By Keith Capstick
The Ryerson Students’ Union (RSU) has recently distanced itself from many of the Canadian Federation of Students’ (CFS) campaigns. But the fight for improved access to education is still alive at Ryerson.
The CFS’ recently rebranded “Fight the Fees” campaign has organizers stopping students on Gould Street almost daily. What’s different this year is that the CFS isn’t just looking to operate at the local level through students’ unions. They’ve appointed officers through 14 different “action commissions” at schools all over the province to mobilize students and get them out to their Nov. 2 day of action.
In the past, these campaigns have often ended in university boardrooms, with students demanding more from their school’s administration. But Nov. 2 will see what CFS-Ontario spokesperson Rajean Hoilett hopes to be thousands of students marching on Queen’s Park to lobby the provincial government directly.
“With this campaign what we’ve really done is build the infrastructure to fight this fight against the government and see some victories,” Hoilett said. “We’ve always had students’ unions as the first point of contact for our campaigns and student’s unions have continued to be the centre of the work that we’re doing within the student movement. These coalitions have helped us to open those doors and see more grassroot movement within access to education.”
The fight for free education has been a huge topic at Ryerson for decades. During the 2013-2014 academic year, when Hoilett was RSU president, the RSU was very involved in the “Freeze the Fees” campaign, which saw students camping outside of Jorgenson Hall in protest. As the RSU’s political ideology has swayed—with a new slate in power—the conversation hasn’t ended. It’s moved to the street with these action commissions and inside the Continuing Education Students’ Association at Ryerson (CESAR), rather than with the RSU.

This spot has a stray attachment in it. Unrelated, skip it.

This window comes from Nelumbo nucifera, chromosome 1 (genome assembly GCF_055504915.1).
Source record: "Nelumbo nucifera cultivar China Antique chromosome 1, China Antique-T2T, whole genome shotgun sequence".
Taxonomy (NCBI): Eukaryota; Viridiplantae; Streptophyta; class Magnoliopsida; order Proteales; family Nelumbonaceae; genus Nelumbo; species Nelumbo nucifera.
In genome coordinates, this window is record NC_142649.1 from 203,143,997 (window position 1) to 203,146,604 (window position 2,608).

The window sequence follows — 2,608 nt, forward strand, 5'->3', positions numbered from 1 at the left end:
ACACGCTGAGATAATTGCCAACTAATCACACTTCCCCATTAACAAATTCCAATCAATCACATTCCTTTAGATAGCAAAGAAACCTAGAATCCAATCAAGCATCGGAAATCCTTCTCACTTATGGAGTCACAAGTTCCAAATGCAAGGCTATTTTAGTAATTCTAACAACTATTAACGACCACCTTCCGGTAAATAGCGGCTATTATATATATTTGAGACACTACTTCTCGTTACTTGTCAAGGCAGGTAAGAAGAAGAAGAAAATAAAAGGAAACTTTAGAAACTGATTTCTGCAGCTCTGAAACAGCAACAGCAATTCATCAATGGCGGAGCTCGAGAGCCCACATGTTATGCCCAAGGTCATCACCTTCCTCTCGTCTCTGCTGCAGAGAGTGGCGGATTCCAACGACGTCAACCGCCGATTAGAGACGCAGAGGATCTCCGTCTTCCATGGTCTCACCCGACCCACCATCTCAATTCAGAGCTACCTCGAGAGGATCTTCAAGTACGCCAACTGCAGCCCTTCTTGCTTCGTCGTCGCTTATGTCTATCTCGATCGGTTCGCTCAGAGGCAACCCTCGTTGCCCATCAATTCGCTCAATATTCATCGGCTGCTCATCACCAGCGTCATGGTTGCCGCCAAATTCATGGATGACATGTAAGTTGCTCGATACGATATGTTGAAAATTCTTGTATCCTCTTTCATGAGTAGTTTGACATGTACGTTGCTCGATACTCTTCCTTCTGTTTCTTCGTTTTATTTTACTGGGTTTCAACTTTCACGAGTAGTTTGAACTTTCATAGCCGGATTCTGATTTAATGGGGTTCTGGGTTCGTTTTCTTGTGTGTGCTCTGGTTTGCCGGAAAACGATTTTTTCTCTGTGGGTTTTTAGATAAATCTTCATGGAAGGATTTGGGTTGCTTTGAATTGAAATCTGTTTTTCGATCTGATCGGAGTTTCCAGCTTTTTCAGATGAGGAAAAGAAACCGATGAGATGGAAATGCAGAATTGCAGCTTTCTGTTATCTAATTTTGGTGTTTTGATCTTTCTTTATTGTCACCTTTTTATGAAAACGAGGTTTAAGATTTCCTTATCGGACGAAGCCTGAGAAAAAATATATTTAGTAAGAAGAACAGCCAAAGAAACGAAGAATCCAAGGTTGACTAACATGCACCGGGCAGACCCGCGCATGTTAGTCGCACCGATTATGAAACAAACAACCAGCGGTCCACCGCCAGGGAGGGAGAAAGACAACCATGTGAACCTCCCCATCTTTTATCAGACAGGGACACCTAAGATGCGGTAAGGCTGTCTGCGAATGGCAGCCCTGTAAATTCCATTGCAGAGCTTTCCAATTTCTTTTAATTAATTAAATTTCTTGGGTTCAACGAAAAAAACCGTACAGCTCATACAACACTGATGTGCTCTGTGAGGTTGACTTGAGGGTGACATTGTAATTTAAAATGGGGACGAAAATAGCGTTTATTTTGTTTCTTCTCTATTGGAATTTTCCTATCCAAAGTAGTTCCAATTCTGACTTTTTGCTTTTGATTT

Thus far, the CFS has collected more than 35,000 petition signatures across the province and about 7,000 at Ryerson alone. They’ve also incorporated pledges into their programming and have over 5,000 students who plan on attending the march at Queen’s Park.
The CFS, in conjunction with CESAR, has even managed to get Ryerson deans to apply formal academic accommodations to those missing class due to the demonstration on Nov. 2.
Both Hoilett and CESAR’s president, Rabbia Ashraf, attribute the success of this year’s movement to an overarching belief that free education is a reality, not a pipe dream, for students.
“Free education isn’t just this lofty idea that students really resonate with,” Hoilett said. “This sort of climate that we’re in has seen students thinking about wanting to fight for what they think post-secondary education should look like.”
Both mentioned that the Liberal government’s new tuition grant— which promised to give free tuition to low-income families—was not all it was advertised to be, but it’s given students the belief that this could become a reality.
Victoria Morton, the RSU’s vice-president education, said that she doesn’t want the RSU to put resources behind a campaign with “no history of gaining success.”
“We really tried to figure out material differences between Fight the Fees and past campaigns and there truly isn’t any,” Morton said.
Morton and the RSU did, however, co-sign the letter with CESAR to allow students academic accommodations for the Nov. 2 event. She added that the RSU is planning to support the event “so long as it doesn’t take away from [their] resources.”
For Vajdaan Tanveer, one of the CFS’ organizers at Ryerson, this is about taking students’ voices right to the people with the policy-making power.
“At Ryerson we know we pay some of the highest fees in Canada, but what are we doing about it?” Tanveer said. “We’re taking this message right to the legislation and telling them what students want.”